When Anthony Bourdain returned to Charleston in 2015 for an episode of Parts Unknown, he said he wanted to “get it right.” To do so he entrusted his itinerary to celebrated chef Sean Brock, of Husk, McCrady’s, and Minero. And Brock delivered: He introduced Bourdain to the exquisite joy of a late night at Waffle House, discussed the varied roots of Southern cooking, and brought his friend Bill Murray out to lunch.

Brock recently spoke with Explore Parts Unknown about working with Bourdain, quitting drinking, and how sobriety has changed the way he cooks.

Danielle Renwick: Bourdain got some flack for a 2007 episode of No Reservations he shot in Charleston and says early on in the Parts Unknown episode that he wanted to get it right this time around. Did he?

Sean Brock: Yes. The first Charleston episode was soft and fluffy. Before we shot this episode, he called me and said, “I have to redeem myself. I still catch s*** everywhere [for the earlier episode].”

This one was a better look at reality. It looked at the fact that the Lowcountry’s agricultural and culinary history has a lot of different stories and a lot of those are difficult conversations to have. For instance, we went to Mosquito Beach with BJ [Dennis] and talked about slavery and its influence on our food and culture, and those are tough conversations.

Many people don’t talk about it because it is so shameful, but it needs to be talked about in order to heal. That was a great example of food being able to start that conversation and hopefully start the healing process.

Renwick: What are some of your fondest memories of working with Bourdain on the episode?

Brock: To be able to show Tony the place that I am so proud of and I’m deeply in love with through my eyes was a once-in-a-lifetime opportunity. It was and will always be one of the most amazing and cherished experiences of my life.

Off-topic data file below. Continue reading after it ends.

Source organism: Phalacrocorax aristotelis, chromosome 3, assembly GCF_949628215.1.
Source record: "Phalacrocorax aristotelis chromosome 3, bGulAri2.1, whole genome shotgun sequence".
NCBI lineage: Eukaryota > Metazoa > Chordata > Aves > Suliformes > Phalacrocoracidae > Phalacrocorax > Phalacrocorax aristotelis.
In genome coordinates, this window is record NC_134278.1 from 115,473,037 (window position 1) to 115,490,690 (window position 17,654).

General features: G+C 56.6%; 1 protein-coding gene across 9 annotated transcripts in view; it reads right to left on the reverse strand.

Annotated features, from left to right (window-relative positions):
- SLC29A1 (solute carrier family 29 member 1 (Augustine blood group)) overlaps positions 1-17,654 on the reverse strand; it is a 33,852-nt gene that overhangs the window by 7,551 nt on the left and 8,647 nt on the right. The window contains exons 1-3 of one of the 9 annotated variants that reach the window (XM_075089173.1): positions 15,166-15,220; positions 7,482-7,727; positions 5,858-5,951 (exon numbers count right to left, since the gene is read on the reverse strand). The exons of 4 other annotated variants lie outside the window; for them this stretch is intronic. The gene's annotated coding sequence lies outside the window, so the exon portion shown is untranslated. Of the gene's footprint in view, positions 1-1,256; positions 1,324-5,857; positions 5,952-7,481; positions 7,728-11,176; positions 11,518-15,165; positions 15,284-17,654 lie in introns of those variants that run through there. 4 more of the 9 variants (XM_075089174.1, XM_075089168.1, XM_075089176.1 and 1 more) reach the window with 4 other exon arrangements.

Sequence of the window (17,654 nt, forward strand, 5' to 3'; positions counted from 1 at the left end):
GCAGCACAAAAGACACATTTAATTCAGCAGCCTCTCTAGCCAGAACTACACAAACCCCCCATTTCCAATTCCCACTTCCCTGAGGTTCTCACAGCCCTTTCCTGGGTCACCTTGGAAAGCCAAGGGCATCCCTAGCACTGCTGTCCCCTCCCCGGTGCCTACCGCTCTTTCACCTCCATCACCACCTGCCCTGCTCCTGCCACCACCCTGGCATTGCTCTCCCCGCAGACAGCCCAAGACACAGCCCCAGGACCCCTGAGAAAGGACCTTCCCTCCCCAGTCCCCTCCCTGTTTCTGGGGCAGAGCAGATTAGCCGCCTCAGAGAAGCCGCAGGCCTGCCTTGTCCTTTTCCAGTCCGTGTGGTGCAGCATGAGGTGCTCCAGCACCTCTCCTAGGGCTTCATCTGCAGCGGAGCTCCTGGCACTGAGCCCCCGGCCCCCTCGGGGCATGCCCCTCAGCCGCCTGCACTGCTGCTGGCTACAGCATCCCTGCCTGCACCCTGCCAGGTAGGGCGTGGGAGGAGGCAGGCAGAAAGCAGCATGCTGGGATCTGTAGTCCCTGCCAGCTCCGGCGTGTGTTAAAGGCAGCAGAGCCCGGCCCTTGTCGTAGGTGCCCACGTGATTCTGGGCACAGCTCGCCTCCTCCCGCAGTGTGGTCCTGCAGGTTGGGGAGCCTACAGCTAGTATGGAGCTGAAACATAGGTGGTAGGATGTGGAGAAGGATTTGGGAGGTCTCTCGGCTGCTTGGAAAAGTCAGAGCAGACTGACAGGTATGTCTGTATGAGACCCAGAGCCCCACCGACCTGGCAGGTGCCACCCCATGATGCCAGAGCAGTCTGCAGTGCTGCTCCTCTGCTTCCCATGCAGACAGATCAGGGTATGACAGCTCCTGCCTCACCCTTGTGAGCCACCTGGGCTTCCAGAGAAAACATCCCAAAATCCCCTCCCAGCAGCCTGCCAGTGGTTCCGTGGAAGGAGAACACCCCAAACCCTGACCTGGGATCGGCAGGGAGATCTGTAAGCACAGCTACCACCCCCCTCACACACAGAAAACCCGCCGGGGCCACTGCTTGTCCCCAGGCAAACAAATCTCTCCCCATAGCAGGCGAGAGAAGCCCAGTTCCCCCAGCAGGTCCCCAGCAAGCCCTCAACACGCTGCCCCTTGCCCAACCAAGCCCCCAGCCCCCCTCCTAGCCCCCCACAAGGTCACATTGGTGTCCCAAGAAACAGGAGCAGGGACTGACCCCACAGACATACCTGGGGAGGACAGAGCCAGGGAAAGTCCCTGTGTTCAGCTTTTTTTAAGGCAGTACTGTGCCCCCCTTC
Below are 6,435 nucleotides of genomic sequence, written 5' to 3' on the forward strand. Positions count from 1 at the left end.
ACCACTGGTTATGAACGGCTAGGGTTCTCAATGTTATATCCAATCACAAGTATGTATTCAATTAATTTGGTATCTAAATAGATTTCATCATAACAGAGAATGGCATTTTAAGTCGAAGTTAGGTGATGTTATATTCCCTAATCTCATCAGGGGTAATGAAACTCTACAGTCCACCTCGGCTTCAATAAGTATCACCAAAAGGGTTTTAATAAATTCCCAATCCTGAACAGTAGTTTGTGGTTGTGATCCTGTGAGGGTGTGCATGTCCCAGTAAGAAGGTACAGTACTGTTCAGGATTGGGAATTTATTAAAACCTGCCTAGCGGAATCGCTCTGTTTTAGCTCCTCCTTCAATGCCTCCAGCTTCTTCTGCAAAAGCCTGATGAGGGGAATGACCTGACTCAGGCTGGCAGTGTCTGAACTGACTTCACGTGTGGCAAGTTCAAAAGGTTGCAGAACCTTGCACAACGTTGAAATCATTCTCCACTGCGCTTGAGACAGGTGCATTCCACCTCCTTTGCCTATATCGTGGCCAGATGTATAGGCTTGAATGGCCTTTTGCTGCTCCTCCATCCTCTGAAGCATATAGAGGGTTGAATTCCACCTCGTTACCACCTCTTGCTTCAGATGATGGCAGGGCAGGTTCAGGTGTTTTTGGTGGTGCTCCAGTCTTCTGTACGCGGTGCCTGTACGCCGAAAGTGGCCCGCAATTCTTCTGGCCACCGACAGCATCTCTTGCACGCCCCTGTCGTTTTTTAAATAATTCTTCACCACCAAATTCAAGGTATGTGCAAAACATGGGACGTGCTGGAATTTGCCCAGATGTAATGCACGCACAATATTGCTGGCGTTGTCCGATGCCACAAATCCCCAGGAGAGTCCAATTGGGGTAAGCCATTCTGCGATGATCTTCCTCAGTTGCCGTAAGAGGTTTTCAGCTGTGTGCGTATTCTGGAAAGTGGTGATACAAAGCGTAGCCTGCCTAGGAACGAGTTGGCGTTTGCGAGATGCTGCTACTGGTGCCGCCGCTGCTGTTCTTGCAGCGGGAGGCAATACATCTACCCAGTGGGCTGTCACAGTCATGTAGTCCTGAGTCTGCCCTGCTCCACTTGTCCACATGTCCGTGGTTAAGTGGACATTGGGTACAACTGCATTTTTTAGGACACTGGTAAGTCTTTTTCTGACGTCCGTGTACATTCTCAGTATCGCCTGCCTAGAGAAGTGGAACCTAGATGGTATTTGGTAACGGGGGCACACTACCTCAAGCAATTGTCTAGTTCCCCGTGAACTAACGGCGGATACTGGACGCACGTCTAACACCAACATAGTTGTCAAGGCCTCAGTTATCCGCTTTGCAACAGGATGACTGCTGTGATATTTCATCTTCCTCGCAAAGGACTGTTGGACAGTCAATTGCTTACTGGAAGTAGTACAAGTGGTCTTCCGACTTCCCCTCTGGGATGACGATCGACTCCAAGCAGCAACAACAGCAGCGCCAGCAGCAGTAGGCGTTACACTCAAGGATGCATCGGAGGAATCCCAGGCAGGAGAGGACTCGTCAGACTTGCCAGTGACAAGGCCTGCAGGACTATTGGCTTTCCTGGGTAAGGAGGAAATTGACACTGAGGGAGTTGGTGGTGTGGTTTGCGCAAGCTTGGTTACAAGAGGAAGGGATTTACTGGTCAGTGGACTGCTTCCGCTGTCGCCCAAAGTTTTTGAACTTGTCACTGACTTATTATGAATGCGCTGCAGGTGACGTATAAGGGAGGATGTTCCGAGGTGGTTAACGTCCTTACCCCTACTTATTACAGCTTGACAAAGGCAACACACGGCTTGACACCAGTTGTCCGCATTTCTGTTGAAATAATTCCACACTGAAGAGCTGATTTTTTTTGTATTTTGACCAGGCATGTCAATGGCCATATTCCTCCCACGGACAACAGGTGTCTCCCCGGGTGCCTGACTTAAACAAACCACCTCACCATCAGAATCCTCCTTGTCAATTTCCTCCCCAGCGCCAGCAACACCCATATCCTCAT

I loved everything, from drinking too much at my favorite dive bar and showing him Waffle House the way it is experienced by most people—which is to say being extremely intoxicated. Showing him that for the first time and seeing his reaction—he reacted like a child would, with pure giddiness—and the fact that I was able to show him something new was just incredible.

Shooting that scene with Bill Murray and Tony and Danny McBride watching a baseball game will be hard for me to top in my lifetime.

Renwick: That episode was shot three years ago. Where would you take someone visiting now?

Brock: My new favorite place to take people is called Nana’s [Seafood & Soul]. It’s a gem. They do a Lowcountry garlic crab, garlic shrimp, crab rice, and a lot of Gullah Geechee seafood dishes—that’s kind of undiscovered on the national map.

McCrady’s has since shrunk to 22 seats and is tasting menu only. It’s a very modern Lowcountry experience, which is new and exciting. So many restaurants have opened in Charleston that I haven’t been to yet.

Renwick: Has the city changed much since the episode?

Brock: I moved to Charleston in 1997, so I’ve seen it grow over the last 20 years and yet it still feels the same. That’s what Charleston does well and what makes it such an amazing destination.

Charleston has always been a place where people come to eat, and visitors will plan their vacations around eating a cuisine that they can only find there.

Renwick: Alcohol features prominently in the episode, and you’ve since given up drinking. How’s life changed since getting sober?

Brock: Yeah, it’s been the most amazing thing that’s ever happened to me. It has changed my life, my cooking, and my perspective on the world.

Renwick: You did a lot of press when you got sober. Was it an active decision to get sober publicly and to talk about alcohol abuse in your industry?

Brock: Yes. Rehab had had such a profound effect on my life, and being the hospitality professional that I am, I wanted other people to experience what I had because I wished that someone had gotten to me earlier.